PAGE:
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Archaeological Society Has Concerns Over the Future of the Surrey History Centre

Published on: 17 Dec, 2018
Updated on: 20 Dec, 2018

Surrey Archaeological Society logo

By Rebecca Curley

Local Democracy Reporter

Surrey Archaeological Society members are concerned about the future of historical documents and archives if the county’s history base is to close.

They fear the skilled workforce protecting the manuscripts and writings could be lost under proposals by Surrey County Council (SCC) to restructure its library and cultural services.

The council is now entering its final few weeks of consulting on cutting its cultural budget for 2019/20 by more than half from £8.7m to £4m.

This includes ideas to merge libraries and offer a more digitised service.

Coming under the banner of its heritage service, members of Surrey Archaeological Society fear this could impact the historical documents at the history centre in Woking.

David Calow showing Heritage day visitors around St Catherine’s Chapel in 2007

David Calow, honorary secretary, said there was a “mass of knowledge” held by the staff at the centre who “know about the history”.

He said: “Surrey History Centre in Woking is a remarkable asset. Formed twenty years ago by Surrey County Council from county records and records held by borough councils – including Guildford Borough Council – it now houses the most complete collection of charters, letters, maps, documents, photographs and books relating to Surrey that exists.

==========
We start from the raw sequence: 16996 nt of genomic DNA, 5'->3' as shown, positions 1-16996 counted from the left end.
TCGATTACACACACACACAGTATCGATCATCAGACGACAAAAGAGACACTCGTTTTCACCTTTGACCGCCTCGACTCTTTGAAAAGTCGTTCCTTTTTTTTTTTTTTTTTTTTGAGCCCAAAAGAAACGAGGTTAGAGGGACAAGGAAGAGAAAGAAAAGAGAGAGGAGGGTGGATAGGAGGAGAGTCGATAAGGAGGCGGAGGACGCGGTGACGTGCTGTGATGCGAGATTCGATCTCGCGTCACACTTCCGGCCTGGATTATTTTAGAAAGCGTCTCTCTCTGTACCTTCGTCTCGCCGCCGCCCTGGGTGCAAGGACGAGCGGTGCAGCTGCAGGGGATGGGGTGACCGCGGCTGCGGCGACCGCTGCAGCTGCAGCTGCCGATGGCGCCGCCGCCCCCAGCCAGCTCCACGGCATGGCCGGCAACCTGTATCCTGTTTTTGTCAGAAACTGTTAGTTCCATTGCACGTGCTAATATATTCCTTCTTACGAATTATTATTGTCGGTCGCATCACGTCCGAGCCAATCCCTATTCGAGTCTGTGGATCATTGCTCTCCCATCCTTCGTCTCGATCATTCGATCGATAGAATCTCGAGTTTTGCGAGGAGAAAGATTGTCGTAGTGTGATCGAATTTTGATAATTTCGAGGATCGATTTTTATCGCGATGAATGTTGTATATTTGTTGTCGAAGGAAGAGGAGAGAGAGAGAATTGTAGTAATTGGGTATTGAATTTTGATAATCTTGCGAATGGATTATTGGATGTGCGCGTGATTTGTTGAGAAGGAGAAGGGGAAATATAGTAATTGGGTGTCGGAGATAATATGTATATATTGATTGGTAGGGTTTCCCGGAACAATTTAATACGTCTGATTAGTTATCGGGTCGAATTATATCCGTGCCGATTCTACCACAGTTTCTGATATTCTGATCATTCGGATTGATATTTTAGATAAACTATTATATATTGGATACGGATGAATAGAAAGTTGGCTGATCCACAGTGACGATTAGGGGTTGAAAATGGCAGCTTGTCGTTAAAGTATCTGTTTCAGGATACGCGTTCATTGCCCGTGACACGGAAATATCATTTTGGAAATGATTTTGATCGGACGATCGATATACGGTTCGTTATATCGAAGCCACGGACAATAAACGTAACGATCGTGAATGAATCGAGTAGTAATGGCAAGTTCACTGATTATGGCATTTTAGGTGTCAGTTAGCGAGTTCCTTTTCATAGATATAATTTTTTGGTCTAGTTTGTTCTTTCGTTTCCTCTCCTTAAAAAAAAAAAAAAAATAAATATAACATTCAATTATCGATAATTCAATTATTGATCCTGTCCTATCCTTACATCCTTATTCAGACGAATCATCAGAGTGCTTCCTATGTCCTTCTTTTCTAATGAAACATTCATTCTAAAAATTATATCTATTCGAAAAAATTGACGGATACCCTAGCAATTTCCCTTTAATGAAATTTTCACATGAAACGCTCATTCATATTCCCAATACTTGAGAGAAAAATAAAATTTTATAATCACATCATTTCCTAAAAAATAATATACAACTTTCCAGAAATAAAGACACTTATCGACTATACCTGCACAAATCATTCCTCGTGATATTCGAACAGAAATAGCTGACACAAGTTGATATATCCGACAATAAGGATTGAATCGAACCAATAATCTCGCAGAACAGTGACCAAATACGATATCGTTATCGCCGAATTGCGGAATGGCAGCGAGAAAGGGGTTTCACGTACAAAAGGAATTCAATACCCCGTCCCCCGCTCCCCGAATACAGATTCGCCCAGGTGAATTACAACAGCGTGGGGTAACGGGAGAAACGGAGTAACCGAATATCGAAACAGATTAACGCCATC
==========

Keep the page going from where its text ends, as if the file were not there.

“Everything is here from original wills and legal papers over 800 years old to the archives of great Surrey estates and recent digital images. It’s all professionally catalogued and curated and made freely available in clean, modern, climate controlled conditions by expert and enthusiastic paid staff and volunteers with on-line catalogues and images to ensure the material can be seen worldwide 24/7.

“Used by people needing to know about planning constraints, land rights and council decision-making as well as researchers and family, house and local historians, Surrey History Centre is the sort of county archive a developed country would hope to have.

“We all understand that spending priorities are changing and the cost of care goes on increasing but for Surrey County Council now to be obliged to consider breaking up a first class facility that has taken their staff years to develop seems to show a lack of central planning that would astonish those who created the records it keeps safe.”

SCC says it has seen a 25 per cent drop in visits to Surrey libraries since 2010, but a big rise in online services.

It spends £14 per person on libraries compared to other county councils who spend £9.89.

It is proposing to reshape the services to make libraries more effective, including the introduction of shared spaces and hubs, access to better technology  and building on the skills of volunteers who work at libraries in the county.

Cllr Julie Isles, new cabinet member for all-age learning which includes libraries, pledged this week: “I will be building on work we have already started to reshape our libraries and cultural services so that they fit better with modern life.”

Consultation on the libraries and cultural services ends on January 4 (2019).

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Responses to Archaeological Society Has Concerns Over the Future of the Surrey History Centre

  1. Jim Allen Reply

    December 18, 2018 at 1:04 am

    Whatever happens, this exceedingly valuable library of historical documents of Surrey must be preserved. These include the old flood documents from the 1930s Wey Navigation realignment and the documents covering the building of the Burpham bypass in the 1970s/80s.

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